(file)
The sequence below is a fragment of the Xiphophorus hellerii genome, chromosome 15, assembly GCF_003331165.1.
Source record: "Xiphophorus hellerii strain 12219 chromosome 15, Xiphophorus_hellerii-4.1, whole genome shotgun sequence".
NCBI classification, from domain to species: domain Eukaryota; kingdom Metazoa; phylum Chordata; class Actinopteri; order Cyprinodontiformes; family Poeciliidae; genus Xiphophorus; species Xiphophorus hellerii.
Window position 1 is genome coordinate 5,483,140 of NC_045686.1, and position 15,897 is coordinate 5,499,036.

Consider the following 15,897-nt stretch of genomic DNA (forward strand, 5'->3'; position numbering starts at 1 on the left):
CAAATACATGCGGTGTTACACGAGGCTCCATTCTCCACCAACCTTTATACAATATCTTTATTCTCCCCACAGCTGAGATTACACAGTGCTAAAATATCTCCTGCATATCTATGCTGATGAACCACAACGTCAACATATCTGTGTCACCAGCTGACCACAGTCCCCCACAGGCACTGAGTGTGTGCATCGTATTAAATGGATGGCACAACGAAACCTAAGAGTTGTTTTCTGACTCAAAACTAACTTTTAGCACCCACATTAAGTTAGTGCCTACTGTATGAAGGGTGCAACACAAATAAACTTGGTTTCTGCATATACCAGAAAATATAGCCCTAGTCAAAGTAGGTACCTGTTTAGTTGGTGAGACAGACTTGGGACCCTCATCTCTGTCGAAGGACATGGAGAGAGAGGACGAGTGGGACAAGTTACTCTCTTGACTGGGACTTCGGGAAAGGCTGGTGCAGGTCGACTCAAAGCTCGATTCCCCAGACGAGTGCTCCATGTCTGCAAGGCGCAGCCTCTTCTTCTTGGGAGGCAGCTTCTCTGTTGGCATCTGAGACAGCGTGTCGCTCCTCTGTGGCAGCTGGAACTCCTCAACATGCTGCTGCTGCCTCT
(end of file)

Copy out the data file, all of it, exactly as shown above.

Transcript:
The sequence below is a fragment of the Xiphophorus hellerii genome, chromosome 15, assembly GCF_003331165.1.
Source record: "Xiphophorus hellerii strain 12219 chromosome 15, Xiphophorus_hellerii-4.1, whole genome shotgun sequence".
NCBI classification, from domain to species: domain Eukaryota; kingdom Metazoa; phylum Chordata; class Actinopteri; order Cyprinodontiformes; family Poeciliidae; genus Xiphophorus; species Xiphophorus hellerii.
Window position 1 is genome coordinate 5,483,140 of NC_045686.1, and position 15,897 is coordinate 5,499,036.

Consider the following 15,897-nt stretch of genomic DNA (forward strand, 5'->3'; position numbering starts at 1 on the left):
CAAATACATGCGGTGTTACACGAGGCTCCATTCTCCACCAACCTTTATACAATATCTTTATTCTCCCCACAGCTGAGATTACACAGTGCTAAAATATCTCCTGCATATCTATGCTGATGAACCACAACGTCAACATATCTGTGTCACCAGCTGACCACAGTCCCCCACAGGCACTGAGTGTGTGCATCGTATTAAATGGATGGCACAACGAAACCTAAGAGTTGTTTTCTGACTCAAAACTAACTTTTAGCACCCACATTAAGTTAGTGCCTACTGTATGAAGGGTGCAACACAAATAAACTTGGTTTCTGCATATACCAGAAAATATAGCCCTAGTCAAAGTAGGTACCTGTTTAGTTGGTGAGACAGACTTGGGACCCTCATCTCTGTCGAAGGACATGGAGAGAGAGGACGAGTGGGACAAGTTACTCTCTTGACTGGGACTTCGGGAAAGGCTGGTGCAGGTCGACTCAAAGCTCGATTCCCCAGACGAGTGCTCCATGTCTGCAAGGCGCAGCCTCTTCTTCTTGGGAGGCAGCTTCTCTGTTGGCATCTGAGACAGCGTGTCGCTCCTCTGTGGCAGCTGGAACTCCTCAACATGCTGCTGCTGCCTCT